If there are major failures in the work, there are major triumphs as well. Numbered among the foremost of these is the singular and fascinating portrait of the Baroness Bernstein, the former Beatrix of The History of Henry Esmond, Esquire (1852), now an old woman. The Baroness is a minor masterpiece of characterization in a period of literature when authors did not yet consciously employ the subtlety of psychological motivation. Sapped by satiety of all interest and emotion except a single passion for cards, the Baroness’s capacity for humanity appears to be as shriveled as her body. Nevertheless, under the stimulus of Harry and George Warrington and the memories of their grandfather that they invoke in her, the Baroness briefly regains the capacity for human feeling with which she was endowed before a life of decadence and wealth displaced it with selfishness and callous indifference. The Baroness’s final scene, in which she falls asleep over her cards during a visit of George and rouses to a lost contact with reality, possesses a vivid reality and an impressively dramatic impact.
The secret of Thackeray’s most successful characterizations seems to lie in the deft and subtle touches of inner conflict with which he invests them, and this is true of the better-drawn members of the cast of The Virginians. Beatrix displays a strength of character that is less incipient than it is suppressed by the society in which she moves. Parson Sampson’s betting, card playing, dicing, drinking, and telling of “lively” jokes, despite his moral convictions, “humanize” the unreverent reverend and serve to suggest that all men are susceptible to corruption, regardless of calling.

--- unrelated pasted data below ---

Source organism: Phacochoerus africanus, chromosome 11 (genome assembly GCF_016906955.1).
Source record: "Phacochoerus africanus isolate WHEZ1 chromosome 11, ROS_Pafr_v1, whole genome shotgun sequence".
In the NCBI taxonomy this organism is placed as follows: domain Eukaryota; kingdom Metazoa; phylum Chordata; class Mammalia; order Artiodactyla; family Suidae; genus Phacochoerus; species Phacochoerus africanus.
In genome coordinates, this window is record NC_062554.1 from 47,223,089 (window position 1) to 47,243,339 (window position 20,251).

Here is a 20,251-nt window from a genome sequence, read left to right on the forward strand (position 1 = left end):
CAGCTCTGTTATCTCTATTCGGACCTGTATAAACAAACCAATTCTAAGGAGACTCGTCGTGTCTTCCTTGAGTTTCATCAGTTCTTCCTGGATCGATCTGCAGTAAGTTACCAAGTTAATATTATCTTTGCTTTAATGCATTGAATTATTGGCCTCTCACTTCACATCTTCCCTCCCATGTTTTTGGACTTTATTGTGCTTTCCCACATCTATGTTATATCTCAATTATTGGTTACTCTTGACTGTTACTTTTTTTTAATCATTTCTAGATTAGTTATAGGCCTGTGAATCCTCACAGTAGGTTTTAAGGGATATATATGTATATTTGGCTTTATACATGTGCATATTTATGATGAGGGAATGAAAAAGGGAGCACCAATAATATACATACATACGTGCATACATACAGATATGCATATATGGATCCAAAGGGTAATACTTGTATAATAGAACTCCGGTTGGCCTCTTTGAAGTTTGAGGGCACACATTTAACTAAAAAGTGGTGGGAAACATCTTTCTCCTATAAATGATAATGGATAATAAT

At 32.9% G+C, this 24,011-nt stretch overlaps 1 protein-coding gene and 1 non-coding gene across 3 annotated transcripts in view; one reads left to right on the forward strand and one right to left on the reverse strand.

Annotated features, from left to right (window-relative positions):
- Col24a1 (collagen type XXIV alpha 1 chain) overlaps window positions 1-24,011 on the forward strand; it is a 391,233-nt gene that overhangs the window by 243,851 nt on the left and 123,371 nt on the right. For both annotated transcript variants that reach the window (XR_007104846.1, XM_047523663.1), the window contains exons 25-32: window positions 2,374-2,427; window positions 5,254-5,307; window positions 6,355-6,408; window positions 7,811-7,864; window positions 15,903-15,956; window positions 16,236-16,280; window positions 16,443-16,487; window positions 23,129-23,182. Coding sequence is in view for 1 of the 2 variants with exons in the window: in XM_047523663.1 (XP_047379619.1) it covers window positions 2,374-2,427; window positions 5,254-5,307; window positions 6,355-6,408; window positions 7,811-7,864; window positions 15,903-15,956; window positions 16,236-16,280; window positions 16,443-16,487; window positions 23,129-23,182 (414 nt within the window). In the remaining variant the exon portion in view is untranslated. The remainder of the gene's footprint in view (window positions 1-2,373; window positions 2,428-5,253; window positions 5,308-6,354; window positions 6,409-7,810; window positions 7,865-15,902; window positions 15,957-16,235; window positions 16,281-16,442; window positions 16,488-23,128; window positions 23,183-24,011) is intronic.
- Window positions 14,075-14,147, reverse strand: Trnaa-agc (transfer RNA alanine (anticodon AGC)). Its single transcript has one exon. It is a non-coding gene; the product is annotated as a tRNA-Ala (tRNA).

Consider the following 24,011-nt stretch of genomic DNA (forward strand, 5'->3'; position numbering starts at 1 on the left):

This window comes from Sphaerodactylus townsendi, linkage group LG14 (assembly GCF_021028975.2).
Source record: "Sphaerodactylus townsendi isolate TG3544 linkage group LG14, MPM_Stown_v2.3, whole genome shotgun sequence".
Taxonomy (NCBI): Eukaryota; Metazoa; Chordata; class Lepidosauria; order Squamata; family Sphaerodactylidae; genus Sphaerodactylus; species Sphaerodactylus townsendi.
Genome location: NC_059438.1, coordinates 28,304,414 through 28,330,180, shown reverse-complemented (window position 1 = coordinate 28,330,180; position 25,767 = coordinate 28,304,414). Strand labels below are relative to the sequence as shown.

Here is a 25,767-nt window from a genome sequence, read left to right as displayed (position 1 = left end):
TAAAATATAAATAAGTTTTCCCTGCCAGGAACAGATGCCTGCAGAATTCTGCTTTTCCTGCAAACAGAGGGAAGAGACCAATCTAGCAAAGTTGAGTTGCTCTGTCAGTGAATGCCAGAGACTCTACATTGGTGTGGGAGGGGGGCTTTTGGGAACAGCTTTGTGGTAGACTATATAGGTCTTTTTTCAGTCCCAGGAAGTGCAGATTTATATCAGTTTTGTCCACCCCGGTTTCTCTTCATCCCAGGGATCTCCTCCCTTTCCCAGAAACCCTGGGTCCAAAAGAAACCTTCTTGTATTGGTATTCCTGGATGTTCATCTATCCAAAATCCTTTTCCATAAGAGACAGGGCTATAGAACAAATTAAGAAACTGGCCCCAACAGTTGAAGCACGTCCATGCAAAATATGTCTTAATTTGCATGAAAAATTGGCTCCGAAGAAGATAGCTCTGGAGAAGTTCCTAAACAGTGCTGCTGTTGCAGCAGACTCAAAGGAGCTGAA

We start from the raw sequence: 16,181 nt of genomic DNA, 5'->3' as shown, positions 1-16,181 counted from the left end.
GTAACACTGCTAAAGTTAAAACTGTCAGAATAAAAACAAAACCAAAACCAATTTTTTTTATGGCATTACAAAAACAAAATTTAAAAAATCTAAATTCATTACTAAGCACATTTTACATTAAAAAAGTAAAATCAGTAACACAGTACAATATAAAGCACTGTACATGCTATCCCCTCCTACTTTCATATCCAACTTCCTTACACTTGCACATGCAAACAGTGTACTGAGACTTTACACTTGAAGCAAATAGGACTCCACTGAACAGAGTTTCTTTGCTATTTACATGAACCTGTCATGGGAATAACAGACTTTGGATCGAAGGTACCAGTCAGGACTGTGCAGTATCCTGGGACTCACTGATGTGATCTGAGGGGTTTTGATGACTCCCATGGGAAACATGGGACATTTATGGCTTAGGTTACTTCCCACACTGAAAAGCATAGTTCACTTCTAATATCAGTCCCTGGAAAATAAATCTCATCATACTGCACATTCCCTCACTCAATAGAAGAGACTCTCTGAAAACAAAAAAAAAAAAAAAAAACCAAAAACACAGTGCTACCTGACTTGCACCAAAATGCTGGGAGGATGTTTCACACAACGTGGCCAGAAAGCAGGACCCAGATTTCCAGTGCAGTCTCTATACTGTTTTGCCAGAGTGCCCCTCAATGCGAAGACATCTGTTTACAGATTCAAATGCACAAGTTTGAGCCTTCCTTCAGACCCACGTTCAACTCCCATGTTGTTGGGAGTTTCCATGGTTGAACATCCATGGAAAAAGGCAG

Although less captivating than the Baroness and less skillfully drawn than either she or Parson Sampson, Mrs. Esmond Warrington nevertheless stands out as a notable characterization as well. What makes her role in the novel significant, however, is the careful juxtaposition of her and the Baroness, her half sister. The effectiveness of the contrast points to the intended but unachieved parallel effect with George and Harry. Additionally, the central protagonists are emphatic failures. Harry’s weaknesses do not fit him either for sympathy or for the interest a villain would generate, and George’s benevolent nature is of the smug, self-satisfied kind that alienates rather than endears.
The novel contains much that is interesting, much that is delightful, and some social comment worthy of the making. The novel offers as much or more to the social historian of Thackeray’s era as it does to the reader who wishes to know about Virginia in the eighteenth century.